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ARBUCKLES' ALBUM
OF
ILLUSTRATED NATURAL HISTORY


(Actual Size: 6-7/8" x 11-1/8" - shown approx. 1/2 scale)
CLICK on any map to see the corresponding card as it was originally issued.

Otocyon, Tiger, Zebra, Spring Haas
(Otocyon lalandii, Tigris regalis, Equus zebra, Pedetes caffer)


(facing page)

Otocyon.

A remarkable genus of the African fox, found in the country of the Hottentots, in the southern portion of the Dark Continent, and noted for the great length of its ears, which are nearly equal to its head in length, are erect and well covered with fur. It is sometimes called the eared dog. It is much smaller than the English fox, being only about fifteen inches long. It is something like a civet. Its fur is thick, tail short but bushy, its legs are long. It has forty-six or forty-eight teeth, more than any other known heterodent mammal. Prof. Huxley looks upon the otocyon as the most primitive of the canis, regarding the presence of the four molar teeth as a survival of a condition of the dentition exhibited by the common ancestors of the existing canidę and the existing carnivorous marsupials. There is but one species. Its habits are but little known.


Tiger.

The tiger is one of the two largest living members of the cat tribe. It has no mane, and inhabits southern Asia and some of the larger islands of that continent, having the same position there that the lion holds in Africa. It attains its full development in India, where the name Bengal tiger is used as synonymous with those specimens which appear to be the most typical and most powerful representatives of the species. In habit it is far more agile and active than the lion, and exhibits a large amount of fierce cunning. It generally selects its lair near a water course whence to spring upon the animals which approach to drink. Its tread through the jungle is stealthy, and it rather shuns than courts danger. Unless brought to bay it generally does not attack man, but in some cases shows a special liking for human prey, boldly approaching villages to secure it, such tigers being known as man-eaters. When taken young it can be tamed, and it is known in a domesticated state in India. Tiger hunting is usually pursued by Europeans, these animals being shot from the backs of elephants. Even a slight wound from a tiger has been known to produce lock-jaw, presumably on account of some peculiar effect of the claws on the nervous system. Captain Williamson after twenty years in Bengal, says he never knew a person to die from the wounds of a tiger's claws without having lock-jaw, those cases seeming to be the least alarming proving the most fatal.


Zebra.

An African animal related to the horse and ass, having the body more or less striped. There are at least three well-marked species. The one represented is the true or mountain zebra. It stands about four feet and a half high at the shoulders; the head is light, the ears are moderately large, limbs slender, mane short, tail tufted. The general form is light and symmetrical, like that of most wild asses, and seems to indicate speed rather than bottom. It is one of the most beautiful as well as one of the wildest and least tractable of animals. It has often been kept in confinement and occasionally tamed, but generally retains its indomitable temper. It inhabits, in herds, the hilly and mountainous countries of South Africa, seeking the most secluded places, so that from the nature of its haunts, as well as its watchfulness, swiftness and acuteness of the senses, it is difficult to capture. It is however, much hunted and seems destined to extermination.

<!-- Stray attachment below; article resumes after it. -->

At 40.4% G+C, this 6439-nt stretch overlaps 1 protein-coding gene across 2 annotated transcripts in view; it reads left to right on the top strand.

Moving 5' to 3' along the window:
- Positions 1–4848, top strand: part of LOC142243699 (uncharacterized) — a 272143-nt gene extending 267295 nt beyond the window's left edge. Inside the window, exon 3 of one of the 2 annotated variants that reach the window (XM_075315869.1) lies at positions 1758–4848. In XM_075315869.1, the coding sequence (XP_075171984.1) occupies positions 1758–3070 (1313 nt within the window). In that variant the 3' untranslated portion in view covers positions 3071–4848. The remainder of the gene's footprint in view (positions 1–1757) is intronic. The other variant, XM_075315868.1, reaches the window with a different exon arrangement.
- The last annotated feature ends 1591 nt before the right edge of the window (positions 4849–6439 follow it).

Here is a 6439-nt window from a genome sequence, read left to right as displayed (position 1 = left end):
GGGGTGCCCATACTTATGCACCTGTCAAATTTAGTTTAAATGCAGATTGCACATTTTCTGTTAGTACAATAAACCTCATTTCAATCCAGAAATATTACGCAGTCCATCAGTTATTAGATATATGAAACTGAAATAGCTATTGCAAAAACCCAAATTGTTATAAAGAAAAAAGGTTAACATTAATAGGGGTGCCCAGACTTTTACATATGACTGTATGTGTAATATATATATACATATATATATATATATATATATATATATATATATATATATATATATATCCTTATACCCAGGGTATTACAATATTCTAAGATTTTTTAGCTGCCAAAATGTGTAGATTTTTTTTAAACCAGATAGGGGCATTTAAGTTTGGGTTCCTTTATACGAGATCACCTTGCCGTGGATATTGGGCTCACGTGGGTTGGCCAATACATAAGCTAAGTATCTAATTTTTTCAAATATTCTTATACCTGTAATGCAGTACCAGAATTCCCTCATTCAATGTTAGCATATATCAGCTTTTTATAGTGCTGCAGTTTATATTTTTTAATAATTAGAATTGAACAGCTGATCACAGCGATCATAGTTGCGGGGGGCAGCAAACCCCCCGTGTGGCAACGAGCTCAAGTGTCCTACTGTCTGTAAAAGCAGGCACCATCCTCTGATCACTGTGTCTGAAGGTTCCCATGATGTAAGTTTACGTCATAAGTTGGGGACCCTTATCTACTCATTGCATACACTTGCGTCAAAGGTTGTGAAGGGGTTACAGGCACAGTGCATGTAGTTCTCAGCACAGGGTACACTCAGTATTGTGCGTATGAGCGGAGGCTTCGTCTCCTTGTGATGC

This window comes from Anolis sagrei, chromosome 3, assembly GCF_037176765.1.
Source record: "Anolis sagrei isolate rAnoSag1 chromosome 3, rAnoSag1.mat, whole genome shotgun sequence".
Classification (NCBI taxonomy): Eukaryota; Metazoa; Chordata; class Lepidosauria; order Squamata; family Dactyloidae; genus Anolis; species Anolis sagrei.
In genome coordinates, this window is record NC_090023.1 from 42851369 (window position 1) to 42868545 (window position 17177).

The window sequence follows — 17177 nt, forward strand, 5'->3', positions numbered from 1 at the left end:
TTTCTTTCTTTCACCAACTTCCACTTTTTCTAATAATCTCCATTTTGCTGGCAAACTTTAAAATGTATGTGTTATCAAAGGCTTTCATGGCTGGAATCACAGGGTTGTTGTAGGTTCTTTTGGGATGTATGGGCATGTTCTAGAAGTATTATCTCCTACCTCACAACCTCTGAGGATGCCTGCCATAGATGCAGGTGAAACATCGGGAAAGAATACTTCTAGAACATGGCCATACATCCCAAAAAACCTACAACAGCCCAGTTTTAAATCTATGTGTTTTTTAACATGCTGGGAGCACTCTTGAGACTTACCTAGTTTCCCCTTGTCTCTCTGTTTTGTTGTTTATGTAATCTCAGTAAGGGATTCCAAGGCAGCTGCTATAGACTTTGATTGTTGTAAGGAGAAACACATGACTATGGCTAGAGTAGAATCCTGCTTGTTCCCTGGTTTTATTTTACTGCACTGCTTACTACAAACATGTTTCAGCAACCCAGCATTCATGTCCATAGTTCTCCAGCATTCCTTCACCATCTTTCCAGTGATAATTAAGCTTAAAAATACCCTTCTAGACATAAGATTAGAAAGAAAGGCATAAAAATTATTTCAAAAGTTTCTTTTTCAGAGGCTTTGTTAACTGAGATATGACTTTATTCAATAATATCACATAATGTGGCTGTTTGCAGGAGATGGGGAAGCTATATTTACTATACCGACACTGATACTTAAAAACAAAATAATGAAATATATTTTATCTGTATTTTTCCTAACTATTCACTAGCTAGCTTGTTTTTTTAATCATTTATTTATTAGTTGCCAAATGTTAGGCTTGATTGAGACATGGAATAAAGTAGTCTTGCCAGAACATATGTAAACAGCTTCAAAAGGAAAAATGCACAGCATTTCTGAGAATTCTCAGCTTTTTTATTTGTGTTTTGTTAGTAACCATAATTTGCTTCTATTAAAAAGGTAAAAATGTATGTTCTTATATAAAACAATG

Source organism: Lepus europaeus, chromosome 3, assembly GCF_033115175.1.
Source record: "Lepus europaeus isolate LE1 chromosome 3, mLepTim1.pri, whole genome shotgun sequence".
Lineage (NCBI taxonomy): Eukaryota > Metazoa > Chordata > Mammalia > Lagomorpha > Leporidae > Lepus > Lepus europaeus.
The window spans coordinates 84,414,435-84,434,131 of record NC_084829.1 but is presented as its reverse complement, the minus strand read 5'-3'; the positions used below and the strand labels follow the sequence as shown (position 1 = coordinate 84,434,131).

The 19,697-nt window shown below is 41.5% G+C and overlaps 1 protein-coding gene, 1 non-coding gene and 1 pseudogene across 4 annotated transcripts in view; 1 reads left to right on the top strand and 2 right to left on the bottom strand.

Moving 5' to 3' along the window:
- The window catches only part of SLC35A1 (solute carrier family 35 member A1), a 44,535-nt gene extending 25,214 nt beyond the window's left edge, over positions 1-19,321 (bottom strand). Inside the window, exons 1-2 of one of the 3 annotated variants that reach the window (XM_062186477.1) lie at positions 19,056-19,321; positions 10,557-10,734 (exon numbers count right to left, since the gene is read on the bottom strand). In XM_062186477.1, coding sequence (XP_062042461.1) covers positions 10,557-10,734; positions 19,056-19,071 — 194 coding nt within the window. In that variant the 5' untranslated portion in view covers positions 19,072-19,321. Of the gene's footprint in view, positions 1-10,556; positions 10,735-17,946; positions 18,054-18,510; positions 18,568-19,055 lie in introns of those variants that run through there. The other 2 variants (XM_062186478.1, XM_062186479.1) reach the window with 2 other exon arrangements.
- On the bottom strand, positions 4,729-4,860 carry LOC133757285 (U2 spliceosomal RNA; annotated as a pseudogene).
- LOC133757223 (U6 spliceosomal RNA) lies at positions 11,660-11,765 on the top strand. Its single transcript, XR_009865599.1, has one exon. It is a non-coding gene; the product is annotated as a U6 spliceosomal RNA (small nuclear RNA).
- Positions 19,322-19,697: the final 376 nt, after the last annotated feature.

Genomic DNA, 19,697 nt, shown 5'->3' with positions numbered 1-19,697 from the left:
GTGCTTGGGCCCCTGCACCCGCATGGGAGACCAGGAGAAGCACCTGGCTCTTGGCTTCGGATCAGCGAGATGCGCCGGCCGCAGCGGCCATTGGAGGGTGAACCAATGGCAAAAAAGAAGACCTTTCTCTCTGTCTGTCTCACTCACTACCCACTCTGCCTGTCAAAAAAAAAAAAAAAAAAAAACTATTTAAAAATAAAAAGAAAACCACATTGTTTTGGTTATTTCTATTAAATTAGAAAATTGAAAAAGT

Spring Haas.

The spring haas, or cape gerboa, is sometimes called the cape leaping hare. It is a native of Southern Africa, and is found in considerable numbers upon the sides of mountains where it inhabits burrows, which it tunnels for itself. Sometimes, in sandy ground, the earth is completely honeycombed with them. It is rarely seen by daylight, seldom coming out as long as the sun is above the horizon. The natives, who hunt it for its flesh, of which they are fond, in the day-time place a sentinel at the mouth of the burrow and proceed to drown out the poor little fellows by pouring in water. In an open field they can baffle almost any foe by their mere power of jumping, which is simply astonishing, clearing as they do from twenty to thiry feet in a single leap and keeping up these most extraordinary bounds for a great distance. They are mischievous, making mighty raids upon corn-fields and gardens. With the exception of shorter ears, and larger head, they are not unlike the common hare. Their tail is about as long as the body, and serves to keep them balanced while shooting through the air. The fore legs have each five toes, armed with powerful claws. They bear resemblance to kangaroos, not only in appearance, but in habits, sitting upright in order to look about.